What are the Symptoms?
Ok, so what about the symptoms? While each person experiences DP/DR in a slightly different way, most people experience certain common symptoms. Here are some major symptoms of DP/DR:
- Detachment from self, feeling as though one is watching a movie about oneself.
- A sense that one is not in control of one’s thoughts and actions.
- Reality may seem dreamlike or unreal.
- Emotional numbness, unable to feel joy or love.
- Distorted sense of time.
- Disconnection from memories and the past.
- Prone to many fearful thoughts like, “Am I going crazy?”
- Excessively concerned with existential questions like, “Why am I here? How do I exist? Is existence real or is it a dream?”
- Wondering, “Am I dead and in some kind of purgatorial world?”
- Experiencing somatic symptoms like blunt pressure on the forehead, general dizziness, weightlessness in hands and legs, and tightness in the chest.
- Blank mind, or experiencing no thoughts or inner monologue.
- Perceptual alterations, like visual snow or a halo around lights, and tinnitus.
You can experience a variety of other symptoms that are not listed here as well. The DP/DR experience can sometimes produce unique symptoms for a particular individual that may be absent for others.
DP/DR Can Induce These Fears and More
Now that we’ve seen a list of the major symptoms. Let’s take a look at some of the fears one can experience when going through DP/DR. Most people who go through DP/DR tend to become really afraid to the point that it starts affecting their quality of life. They can experience the following fears:
- Fear of insanity or going crazy.
- Fear of never getting better. The sufferer may see no light at the end of the tunnel. One can think that it will always be like this.
- Fear of developing schizophrenia or other mental illnesses.
- Constant feeling of doom. Never wanting to leave your safe space, such as your room.
There can be a lot more. With DP/DR, you become someone who is afraid all the time. Even people who were once very courageous and brash can become a shell of their former selves. Being in this constant fear-mode can lead to panic attacks. This can debilitate your life. You stop seeing friends or you stop opening up to your family because you think they might not be able to understand you.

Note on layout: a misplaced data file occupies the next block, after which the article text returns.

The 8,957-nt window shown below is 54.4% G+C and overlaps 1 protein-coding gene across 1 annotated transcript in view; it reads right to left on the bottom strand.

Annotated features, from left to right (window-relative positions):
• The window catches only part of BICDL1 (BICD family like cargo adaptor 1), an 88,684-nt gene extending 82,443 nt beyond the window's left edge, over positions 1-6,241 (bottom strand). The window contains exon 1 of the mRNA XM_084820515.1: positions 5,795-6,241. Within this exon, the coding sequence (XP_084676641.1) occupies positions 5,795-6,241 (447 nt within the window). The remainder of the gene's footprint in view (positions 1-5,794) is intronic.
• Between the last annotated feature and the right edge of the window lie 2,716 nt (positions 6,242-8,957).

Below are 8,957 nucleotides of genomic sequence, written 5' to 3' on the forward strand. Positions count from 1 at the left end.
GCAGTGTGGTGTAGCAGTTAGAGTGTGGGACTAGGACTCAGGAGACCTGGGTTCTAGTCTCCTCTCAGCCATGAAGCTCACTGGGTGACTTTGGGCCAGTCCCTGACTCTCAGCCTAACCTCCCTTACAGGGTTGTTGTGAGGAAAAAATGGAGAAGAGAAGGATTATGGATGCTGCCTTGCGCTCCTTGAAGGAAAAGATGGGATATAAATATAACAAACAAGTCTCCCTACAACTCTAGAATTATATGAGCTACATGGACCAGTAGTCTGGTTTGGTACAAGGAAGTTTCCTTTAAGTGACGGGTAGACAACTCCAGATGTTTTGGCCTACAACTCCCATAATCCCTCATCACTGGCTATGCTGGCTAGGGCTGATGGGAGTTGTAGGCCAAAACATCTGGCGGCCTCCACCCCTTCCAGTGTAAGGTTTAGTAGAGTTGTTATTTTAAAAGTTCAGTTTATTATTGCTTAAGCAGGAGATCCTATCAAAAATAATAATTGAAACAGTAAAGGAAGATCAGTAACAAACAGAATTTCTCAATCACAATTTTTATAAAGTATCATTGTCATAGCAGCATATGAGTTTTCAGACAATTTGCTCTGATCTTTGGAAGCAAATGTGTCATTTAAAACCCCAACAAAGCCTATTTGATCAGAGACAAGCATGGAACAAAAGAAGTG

As each day goes by, you become more hopeless. You can also develop depression while going through depersonalization. This happened to me. I went through years of DP/DR with no hope in sight. But over time, through many trials and errors, I was fortunate to stumble onto the path of recovery. With the right understanding, and some effort from your side, you can definitely overcome this disorder as well.
If there’s one thing I want you to take away from this article, it’s this: you can recover.
The Path to Recovery
The path to recovery from DP/DR consists of the following 4 major steps:
- Build the right understanding
- Establish a foundation of safety
- Change the way we react to DP/DR and it’s symptoms
- Resolve underlying issues
- Cultivate patience
Let’s look at these in detail
Build the Right Understanding
Recovery from an illness always starts with the right understanding of that illness. Until now, you may not have had a clear idea of DP/DR, or perhaps you may even be misinformed. There’s a lot of incorrect information out there. This lack of knowledge or having incorrect information may be keeping you from recovering.
If this is the case, then you need to educate yourself about this condition. Read the articles on my blog, watch the rest of the videos on my YouTube channel. Slowly, you’ll understand what is happening to you. With that right understanding, you’ll see that what you’re experiencing is nothing out of the ordinary. This will help you calm yourself down. This is the first step.
If you’re looking for a complete guide that will help you build this right understanding, and help you get to recovery, then check out DP No More, my online course for depersonalization and derealization recovery that is based on neuroscience and has been responsible for so many success stories.